To complicate matters, it seemed that Elizabeth had fallen deeply in love with one of her own subjects, Lord Robert Dudley, her Master of Horse. They had been friends since childhood, and he was one of the few men Elizabeth believed valued her for herself, and not for the fact that she was now Queen. Her marriage to a fellow protestant Englishman would certainly have avoided the problem of foreigners controlling the realm through marriage to the Queen, and avoided a clash over religion, but marriage to a subject also gave rise to serious problems. Competition for power amongst the English nobility was fierce, and if Elizabeth married one noble, his rivals in power would be offended, and possibly withdraw their allegiance from her, and even plunge the country into civil war. Also the match would not be one of equality, and would not provide England with a much needed foreign ally. There were also other considerations that made Dudley particularly unsuitable. To begin with he was already married, having married a young girl called Amy Robsart when he was about seventeen, and secondly he was the son of the much hated Duke of Northumberland who had been executed for treason in the reign of the Queen’s sister, and the grandson of Edmund Dudley, who had likewise met a traitors death earlier in the century. Robert Dudley himself had been imprisoned in the Tower for his involvement in his father’s scheme to place Lady Jane Grey on the throne, and was regarded with suspicion by his fellow Englishman. Elizabeth's attachment to him, however, seemed unrelenting, and it was feared by many that he would seek an annulment from his wife, and marry the Queen. Whether Elizabeth seriously intended marrying him or not, is another of the many mysteries of her reign, but the sudden death of Dudley’s wife in the September of 1560, put to an end any real hope of marrying him that she may have entertained. The relationship between the Queen and her Horse Master had long been the subject of speculation amongst her people and in Europe, and malicious gossip had circulated the idea that Dudley was going to murder his wife so that he could marry Elizabeth. Amy was found dead at the bottom of a narrow staircase, her neck broken, and many believed that her death was not an unfortunate accident. Dudley was widely suspected to be responsible for her death, despite the fact that the Inquest declared it to be an accident, and had Elizabeth married him, many more would have believed the ugly rumours circulating about him, and perhaps even that Elizabeth herself had been involved. But despite the bar Amy’s death made to their marriage, for the next ten years, Dudley was still the most likely candidate for her hand, and her advisors reluctantly had to acknowledge this fact.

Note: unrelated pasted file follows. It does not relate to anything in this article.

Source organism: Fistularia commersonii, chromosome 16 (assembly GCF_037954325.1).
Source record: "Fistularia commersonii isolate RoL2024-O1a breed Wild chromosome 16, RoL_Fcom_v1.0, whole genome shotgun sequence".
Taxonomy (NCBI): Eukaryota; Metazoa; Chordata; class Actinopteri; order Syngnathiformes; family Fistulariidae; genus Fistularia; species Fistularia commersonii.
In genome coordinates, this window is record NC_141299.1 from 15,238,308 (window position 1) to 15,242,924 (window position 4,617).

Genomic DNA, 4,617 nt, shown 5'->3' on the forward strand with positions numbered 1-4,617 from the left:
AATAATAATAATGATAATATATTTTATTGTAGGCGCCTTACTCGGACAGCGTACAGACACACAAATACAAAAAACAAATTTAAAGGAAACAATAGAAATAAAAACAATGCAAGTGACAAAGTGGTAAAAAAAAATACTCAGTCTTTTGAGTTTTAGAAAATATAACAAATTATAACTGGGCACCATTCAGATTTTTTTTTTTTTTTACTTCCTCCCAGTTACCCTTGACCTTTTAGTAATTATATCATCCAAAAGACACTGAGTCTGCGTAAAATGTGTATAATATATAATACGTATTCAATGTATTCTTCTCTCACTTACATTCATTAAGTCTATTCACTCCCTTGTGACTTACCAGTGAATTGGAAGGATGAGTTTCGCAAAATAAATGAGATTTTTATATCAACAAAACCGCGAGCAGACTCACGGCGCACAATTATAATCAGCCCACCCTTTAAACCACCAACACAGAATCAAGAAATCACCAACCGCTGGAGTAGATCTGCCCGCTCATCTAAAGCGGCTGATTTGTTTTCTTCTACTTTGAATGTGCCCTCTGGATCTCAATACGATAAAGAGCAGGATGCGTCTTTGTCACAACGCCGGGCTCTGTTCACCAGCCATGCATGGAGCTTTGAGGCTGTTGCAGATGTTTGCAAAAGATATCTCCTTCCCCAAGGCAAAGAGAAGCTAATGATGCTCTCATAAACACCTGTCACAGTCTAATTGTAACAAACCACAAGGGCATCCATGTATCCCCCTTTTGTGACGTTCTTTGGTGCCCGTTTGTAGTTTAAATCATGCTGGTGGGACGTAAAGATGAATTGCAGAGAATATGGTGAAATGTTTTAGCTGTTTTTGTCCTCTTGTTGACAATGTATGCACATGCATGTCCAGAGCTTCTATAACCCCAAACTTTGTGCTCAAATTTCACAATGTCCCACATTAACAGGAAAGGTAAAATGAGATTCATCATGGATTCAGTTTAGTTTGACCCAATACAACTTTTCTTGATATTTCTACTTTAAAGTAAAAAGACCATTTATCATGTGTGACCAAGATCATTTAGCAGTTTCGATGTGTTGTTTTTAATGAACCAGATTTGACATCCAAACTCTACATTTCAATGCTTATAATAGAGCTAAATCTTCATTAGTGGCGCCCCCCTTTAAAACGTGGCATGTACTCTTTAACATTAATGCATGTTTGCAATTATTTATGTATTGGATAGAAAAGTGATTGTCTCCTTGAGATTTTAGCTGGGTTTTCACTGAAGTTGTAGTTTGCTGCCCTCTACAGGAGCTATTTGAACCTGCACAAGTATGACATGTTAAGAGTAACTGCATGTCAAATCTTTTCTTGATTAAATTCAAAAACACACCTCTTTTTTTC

The only other serious contender for Elizabeth’s hand was Francis, Duke of Alencon, later Duke of Anjou. He was the son of Catherine de Medici, Queen Mother of France, and a brother to the French King. His courtship did not gain serious consideration until the 1570’s, as he was considerably younger than Elizabeth herself, and the negotiations were entirely based on the mutual need of England and France to make an ally of each other. The traditional European alliance system whereby England was united with Spain was rapidly deteriorating, and England needed the support of France if she was to protect herself against Spain. The French were Catholic as well, but did not appear to be as hostile to English Protestantism as the Spanish were. Alencon himself was also known to have a sympathy with the French Protestants and was not as adverse to marrying a Protestant Queen as his older brother, now king, had been. For a decade, negotiations for the hand of Alencon played a prominent part in English politics. The negotiations were temporarily discontinued following the Bartholomew Massacre, in which an estimated six thousand French Protestants, including women and children, were killed, but were soon continued when the need for an ally was pressing again. This was by far the most serious foreign courtship of Elizabeth’s reign, and it seemed certain for a while that Elizabeth would indeed marry him. Francis even came to England for Elizabeth to meet him, and it seemed that the Queen was quite taken with the Frenchman, who she called “frog”, despite the fact that he was not as good looking as some of her suitors had been, and was reputedly disfigured from an attack of the small pox. Elizabeth announced before some of her courtiers that she would marry him, kissed him, and gave him a ring. This pleased those eager for her marriage, but alarmed those who did not want their Queen married to a French Catholic. The political elite appeared divided. There were those who supported the marriage such as William Cecil and Thomas Radcliffe, Earl of Sussex, and those who were ardently opposed such as Robert Dudley, now Earl of Leicester. A man named John Stubbes wrote a pamphlet warning the Queen against the marriage, for which he had his right hand cut off, and Sir Philip Sidney, the famous poet, wrote her a letter advising her against it. Once again, politics and religion was making it difficult for the Queen to marry. Elizabeth was in a difficult situation. If she married, then she risked her popularity and support for her regime, but she was now in her late forties, and if she did not marry Alencon, then this could be her last chance at marriage, and having a child to succeed her to the throne. Elizabeth appears to have felt this deeply, and on one occasion when her Council was debating the pros and cons of the marriage, she broke down and wept. The ultimate decision as to whether she married or not, lay with Elizabeth herself, but without the solid backing of the country, marriage would not have been wise. No one knows if marriage was what Elizabeth really wanted. The Alencon courtship had caused lot of problems within the court and country, and on top of that, Elizabeth learnt that Dudley had married her cousin, Lettice Devereux, Countess of Essex. While the story that he kept the marriage a secret from her for a year is probably apocryphal, Elizabeth still felt a sense of betrayal at his marriage and this may have been a factor in her apparent desire to marry Alencon. But after ten years, the Alencon match was finally laid to rest. Elizabeth’s fears of marriage once again began to surface, and the political problems the marriage would cause, made it seem impractical.